I remember this one sunny day that we spent together many, many years ago. We were miners at this time, and we worked under the control of traffickers. On this specific day we were allowed to go to a shop and by some treats for ourselves. So there we were – two kids walking down the road, with bags full of sweets and eating ice cream. I remember that it was a very sunny and warm day, and we walked for a long time very quietly. Both of us were being buried by our own dark, heavy thoughts. We were so quiet and serious.

UNTIL HE SUDDENLY BROKE OUT IN A LOUD ANGER OUTBREAK!

I just didn’t understand what was happening, I stopped and stared at him like I really didn’t know if I should be afraid of him or what.

“I just don’t understand how they want us to put this fucking condom on with a mouth!” he screamed. He didn’t care if anyone would hear us, or what they would think about us. We were already outsiders, and nothing could make it worse. He was so angry at this moment, like I have never seen him before. He was angry at customers who bought us for one or two rounds, and who demanded some weird stuff. I could understand him so well!

FOR SOME MOMENTS WE LOOKED AT EACH OTHER IN SILENCE, AND THEN WE STARTED TO LAUGH. WE LAUGHED LIKE WE HAD NEVER LAUGHED TOGETHER BEFORE. I REMEMBER THIS LIKE IT WAS YESTERDAY: WE STOOD THERE ON THIS ROAD, WITH ICE-CREAMS IN OUR HANDS, AND WE LAUGHED UNTIL WE CRIED.

I remember this moment because it was the only time we laughed so well in this period of time in our lives. Many years later I found this boy again. Now a man. And he is doing well. We came out of this as winners, we didn’t give up and we never will. And in one conversation he told me:

“Even though things were as bad as they were at this time, Regina, we still found something to laugh about and be happy. And this is what means to be a survivor.”

Written by survivor of human trafficking in childhood,

Regina Lee Jones.

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ECPAT

ECPAT is the world’s leading network of organizations working together to eliminate human trafficking and sexual exploitation of children in all its forms. In 2016, ECPAT International organized the first global forum for survivors of childhood human trafficking and sexual exploitation.

Global Survivors Forum, which was led and run by survivors, provided a platform and a stronger voice to survivors from around the world. You can read more about this work
here: http://www.ecpat.org/survivor-voices/

The stories of survivors illustrated how important such initiatives can be for the individual’s rehabilitation and reintegration. If you speak up, I will join! aims to strengthen the voices and support for survivors.

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From a survivor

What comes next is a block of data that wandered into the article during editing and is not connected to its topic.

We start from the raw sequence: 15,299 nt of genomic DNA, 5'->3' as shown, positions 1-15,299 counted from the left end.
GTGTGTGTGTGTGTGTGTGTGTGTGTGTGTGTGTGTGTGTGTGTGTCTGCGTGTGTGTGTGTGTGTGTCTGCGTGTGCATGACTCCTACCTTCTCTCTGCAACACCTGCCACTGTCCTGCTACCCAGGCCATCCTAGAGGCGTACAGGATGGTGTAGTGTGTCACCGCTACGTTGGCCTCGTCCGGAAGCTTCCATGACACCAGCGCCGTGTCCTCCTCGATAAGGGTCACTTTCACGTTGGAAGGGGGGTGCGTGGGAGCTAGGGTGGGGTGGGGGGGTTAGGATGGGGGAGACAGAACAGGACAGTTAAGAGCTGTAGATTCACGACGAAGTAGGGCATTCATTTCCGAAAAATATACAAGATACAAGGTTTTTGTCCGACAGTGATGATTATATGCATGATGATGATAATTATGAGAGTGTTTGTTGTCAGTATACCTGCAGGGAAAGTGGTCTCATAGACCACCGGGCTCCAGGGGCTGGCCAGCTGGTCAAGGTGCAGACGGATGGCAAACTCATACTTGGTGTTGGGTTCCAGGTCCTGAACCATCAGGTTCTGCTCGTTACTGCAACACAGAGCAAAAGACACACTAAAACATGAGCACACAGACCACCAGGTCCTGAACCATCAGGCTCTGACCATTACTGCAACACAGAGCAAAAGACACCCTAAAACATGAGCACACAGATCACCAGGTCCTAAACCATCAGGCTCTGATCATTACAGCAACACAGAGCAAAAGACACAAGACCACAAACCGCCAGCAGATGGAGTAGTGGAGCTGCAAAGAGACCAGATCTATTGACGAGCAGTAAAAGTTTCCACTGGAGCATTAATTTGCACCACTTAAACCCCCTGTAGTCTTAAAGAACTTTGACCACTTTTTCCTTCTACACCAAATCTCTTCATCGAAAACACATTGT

Photo by Sydney Sims on Unsplash

I was 15 years old when I objected to injustice. In a rebellion, I ran away from home – straight into a ”nest” that human traffickers had prepared for me.

I call it a ”nest” because they had control over my life. They managed to convince me that they cared about me. But the only thing they probably cared about was the profit. They told me that the right thing was wrong and the wrong was right. And with that, they forced me to sell my body. 

I don’t quite know whether the human traffickers, or the customers who buy children and young people are the worst. But you know, like me, how many people that think these things are ok. And how good they are at hiding it. 

That is why I want you, who have also experienced human trafficking as a child or youth, regardless of whether it was for sexual services, forced labor or begging, to contact me. Together we can gather the voices of everyone who has experienced similar and give power to those voices. 

No one else can make as much difference as us survivors who have our own experiences.

Hug from Regina
Coordinator, Invisible Children Forum

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Invisible Children Forum

Photo by Piron Guillaume on Unsplash

The Invisible Children Forum and ECPAT Norway promote the voices of survivors. Most survivors of human trafficking never report these crimes. While some want to forget everything, to be able to process it, many feel ashamed, or are afraid of being stigmatized. Others live in constant fear of retaliation from criminal networks, or to be detained or deported. For identified victims, common challenges include lack of inclusion in work life and society at large, depression, loneliness, and the feeling of being powerless.

If you speak up, I will join! is funded by the Council of the Baltic Sea States. The project aims to identify and empower survivors of childhood human trafficking. Through regional cooperation in 11 countries, and local projects in Russia, Latvia, Sweden and Norway, the project will start during the fall 2019 and end with a festival in Oslo in the summer 2020.

Join!
If you want to get together with persons who have been in similar situations you should join the survivors forum. The time has come to be heard.